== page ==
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An Ancient Latrine Provides Confirmation of a Biblical Narrative

Nov. 14 2017

The books of Kings and Chronicles describe King Hezekiah (late 8th century BCE) as a God-fearing religious reformer who “removed the high places, broke down the pillars, and cut down the sacred pole” (2Kings 18:4). According to most interpreters, this and other passages imply that Hezekiah not only cracked down on idolatry but banned the offering of sacrifices anywhere outside the Jerusalem Temple. Recent discoveries seem to confirm this narrative, as Robin Ngo writes:

Excavations at Tel Lachish fully exposed the massive city-gate complex, which measures about 80 feet by 80 feet. Discovered at the complex were remnants of storage jars—including some that bore the stamp l-m-l-k (“[belonging] to the king”)—that may be evidence of Hezekiah’s preparations against the Assyrian king Sennacherib’s impending attacks. Lachish was completely destroyed in 701 BCE.

Part of this gate complex, the archaeological team found, was a large room that appears to have been a shrine. The room contained two four-horned altars, whose horns [cube-like protrusions on the four corners of an altar’s top surface] had been intentionally damaged, and several ceramic lamps, bowls, and stands. [The scholars overseeing the excavation] believe that the destroyed altars corroborate biblical references to King Hezekiah’s reforms: his efforts to centralize worship in Jerusalem and abolish it elsewhere.

Most surprising of all was that in one corner of the room, the archaeologists discovered a seat carved of stone with a hole in the center—what [they] believe to be a toilet. This latrine . . . was unquestionably a form of desecration of this shrine room—a practice described in the Hebrew Bible: “Then they demolished the pillar of Baal, and destroyed the temple of Baal, and made it a latrine to this day” (2Kings 10:27).

[The researchers] believe the latrine excavated at Lachish was symbolically placed. . . . “Laboratory tests we conducted in the spot where the stone toilet was placed suggest it was never used,” [one] said in a press release; “hence, we can conclude that the placement of the toilet had been [merely] symbolic.”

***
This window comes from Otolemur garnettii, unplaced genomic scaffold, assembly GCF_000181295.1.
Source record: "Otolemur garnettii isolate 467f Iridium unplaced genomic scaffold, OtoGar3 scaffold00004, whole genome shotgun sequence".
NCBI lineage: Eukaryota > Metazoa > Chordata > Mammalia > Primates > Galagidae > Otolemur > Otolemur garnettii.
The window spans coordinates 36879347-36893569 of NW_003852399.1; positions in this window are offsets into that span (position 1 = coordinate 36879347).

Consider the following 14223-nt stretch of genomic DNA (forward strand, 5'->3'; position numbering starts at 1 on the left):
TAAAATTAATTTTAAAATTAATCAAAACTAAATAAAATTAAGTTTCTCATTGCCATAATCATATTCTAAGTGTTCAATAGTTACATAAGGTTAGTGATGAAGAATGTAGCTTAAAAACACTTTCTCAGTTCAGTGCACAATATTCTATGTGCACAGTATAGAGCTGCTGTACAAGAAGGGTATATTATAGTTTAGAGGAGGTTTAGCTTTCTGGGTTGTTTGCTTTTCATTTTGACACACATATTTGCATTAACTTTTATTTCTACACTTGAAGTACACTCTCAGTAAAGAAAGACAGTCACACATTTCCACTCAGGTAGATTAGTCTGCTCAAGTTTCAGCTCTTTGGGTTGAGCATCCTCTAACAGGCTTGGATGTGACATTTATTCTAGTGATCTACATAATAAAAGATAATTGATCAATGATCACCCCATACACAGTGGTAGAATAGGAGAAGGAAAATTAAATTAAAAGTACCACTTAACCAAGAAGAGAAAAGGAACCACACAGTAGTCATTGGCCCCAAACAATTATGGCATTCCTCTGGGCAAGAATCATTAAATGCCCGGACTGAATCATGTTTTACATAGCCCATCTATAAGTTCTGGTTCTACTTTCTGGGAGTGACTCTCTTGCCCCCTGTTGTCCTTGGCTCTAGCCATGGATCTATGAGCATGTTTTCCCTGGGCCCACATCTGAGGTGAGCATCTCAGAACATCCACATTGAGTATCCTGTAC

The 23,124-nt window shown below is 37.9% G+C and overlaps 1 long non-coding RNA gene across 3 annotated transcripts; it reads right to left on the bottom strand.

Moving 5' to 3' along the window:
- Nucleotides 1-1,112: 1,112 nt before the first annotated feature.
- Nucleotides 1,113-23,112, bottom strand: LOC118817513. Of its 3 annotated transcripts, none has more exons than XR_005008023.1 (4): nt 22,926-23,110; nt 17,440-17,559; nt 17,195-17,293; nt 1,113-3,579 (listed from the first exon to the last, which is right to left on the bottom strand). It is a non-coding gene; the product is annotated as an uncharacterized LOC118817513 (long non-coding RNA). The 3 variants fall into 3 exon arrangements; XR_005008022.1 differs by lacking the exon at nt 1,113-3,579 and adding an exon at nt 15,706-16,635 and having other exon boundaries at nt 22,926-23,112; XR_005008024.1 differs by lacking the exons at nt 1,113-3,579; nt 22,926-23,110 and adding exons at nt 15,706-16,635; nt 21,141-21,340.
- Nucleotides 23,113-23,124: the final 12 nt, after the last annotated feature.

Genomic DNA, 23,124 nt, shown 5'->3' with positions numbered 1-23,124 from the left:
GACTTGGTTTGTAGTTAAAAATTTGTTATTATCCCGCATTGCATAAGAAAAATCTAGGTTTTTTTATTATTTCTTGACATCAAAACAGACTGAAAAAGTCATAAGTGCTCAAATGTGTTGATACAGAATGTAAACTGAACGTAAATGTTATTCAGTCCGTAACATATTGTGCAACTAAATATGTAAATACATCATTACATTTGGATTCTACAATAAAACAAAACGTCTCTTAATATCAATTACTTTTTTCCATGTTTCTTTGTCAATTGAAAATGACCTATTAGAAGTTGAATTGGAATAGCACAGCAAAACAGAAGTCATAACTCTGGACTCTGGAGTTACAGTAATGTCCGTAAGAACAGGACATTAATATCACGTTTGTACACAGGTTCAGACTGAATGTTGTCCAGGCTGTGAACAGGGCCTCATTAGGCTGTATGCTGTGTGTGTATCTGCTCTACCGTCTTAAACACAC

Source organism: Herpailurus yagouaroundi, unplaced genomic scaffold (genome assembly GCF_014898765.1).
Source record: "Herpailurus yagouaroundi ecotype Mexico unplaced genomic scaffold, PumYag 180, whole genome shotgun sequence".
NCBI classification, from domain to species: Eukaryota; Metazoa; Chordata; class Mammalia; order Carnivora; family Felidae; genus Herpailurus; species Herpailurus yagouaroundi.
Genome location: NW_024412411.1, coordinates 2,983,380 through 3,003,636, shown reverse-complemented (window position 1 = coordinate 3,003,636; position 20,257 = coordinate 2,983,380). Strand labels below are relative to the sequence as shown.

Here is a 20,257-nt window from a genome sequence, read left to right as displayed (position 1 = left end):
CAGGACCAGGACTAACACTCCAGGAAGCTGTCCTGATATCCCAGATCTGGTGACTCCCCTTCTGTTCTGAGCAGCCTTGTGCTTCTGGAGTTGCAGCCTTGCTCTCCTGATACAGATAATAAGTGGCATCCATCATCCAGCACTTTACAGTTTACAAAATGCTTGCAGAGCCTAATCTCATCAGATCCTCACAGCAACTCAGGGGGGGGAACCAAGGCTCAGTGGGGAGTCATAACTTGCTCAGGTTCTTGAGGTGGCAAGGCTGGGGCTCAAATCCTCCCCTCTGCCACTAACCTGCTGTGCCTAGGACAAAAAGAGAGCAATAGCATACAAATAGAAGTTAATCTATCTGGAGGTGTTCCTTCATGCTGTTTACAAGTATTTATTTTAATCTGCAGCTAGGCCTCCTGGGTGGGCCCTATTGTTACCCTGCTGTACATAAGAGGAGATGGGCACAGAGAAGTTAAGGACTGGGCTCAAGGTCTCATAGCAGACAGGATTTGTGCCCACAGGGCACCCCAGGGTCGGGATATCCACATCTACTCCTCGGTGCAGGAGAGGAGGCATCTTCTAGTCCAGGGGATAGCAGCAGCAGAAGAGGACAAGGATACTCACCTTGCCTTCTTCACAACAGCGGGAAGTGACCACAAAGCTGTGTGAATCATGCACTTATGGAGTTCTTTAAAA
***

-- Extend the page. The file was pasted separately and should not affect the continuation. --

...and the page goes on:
Read more at Bible History Daily

More about: Archaeology, Hebrew Bible, Hezekiah, History & Ideas, Idolatry

Hamas’s Dangerous Escalation in Gaza

June 22 2018

As Hamas has stepped up its attacks on communities near the Gaza Strip—using incendiary devices attached to kites and balloons—Israel has begun to retaliate more forcefully. In response, the terrorist group has begun firing rockets and mortars into Israel. Yoav Limor comments:

What made Wednesday’s rocket salvo different is that ‎unlike previous flare-ups on the border [since 2014], this time it ‎was Hamas operatives who fired at Israel, as opposed ‎to Islamic Jihad or the ‎rogue terrorist group in the coastal enclave. ‎Still, Hamas made sure the attack followed most of ‎the familiar “rules”—only [firing] at night and only at the ‎ communities in the vicinity of Gaza, and apparently while also ‎trying to minimize any casualties, to avoid further ‎escalation. ‎. . .

The first reason [for the shift in tactics] is Israel’s own change of policy ‎with regard to kite terrorism. It took Israel far ‎too long to define the incessant waves of incendiary ‎kites sent over the border as actionable acts of ‎terror, but once it did, the IDF began ‎systematically countering them, including firing ‎warning shots at terrorist kite cells and targeting ‎Hamas assets in Gaza in retaliation.‎

The second reason is Hamas’s own frustration and ‎distress in Gaza. Since the border-riot campaign was ‎launched on March 30, some 150 of its operatives ‎have been killed and the Israeli military has ‎carried out over 100 strikes on Hamas positions in ‎the coastal enclave, all while Hamas has nothing to ‎show for it. ‎In this situation, Hamas is searching for [some sort of victory] by declaring that “bombings will be ‎met with bombings,” as Hamas spokesman Fawzi Barhoum ‎said Wednesday, in order to portray itself as defending Gaza from ‎Israel.‎ . . .

Hamas is banking on Israel opting against a military ‎campaign in Gaza at this time so as not to split its ‎focus from the [developments in Syria], but it is sorely ‎mistaken if it thinks Israel will simply contain ‎kite terrorism or shy away from action given the new ‎equation it has presented. ‎At some point, Israel’s patience will expire.

Read more at Israel Hayom

More about: Gaza Strip, Hamas, Israel & Zionism, Israeli Security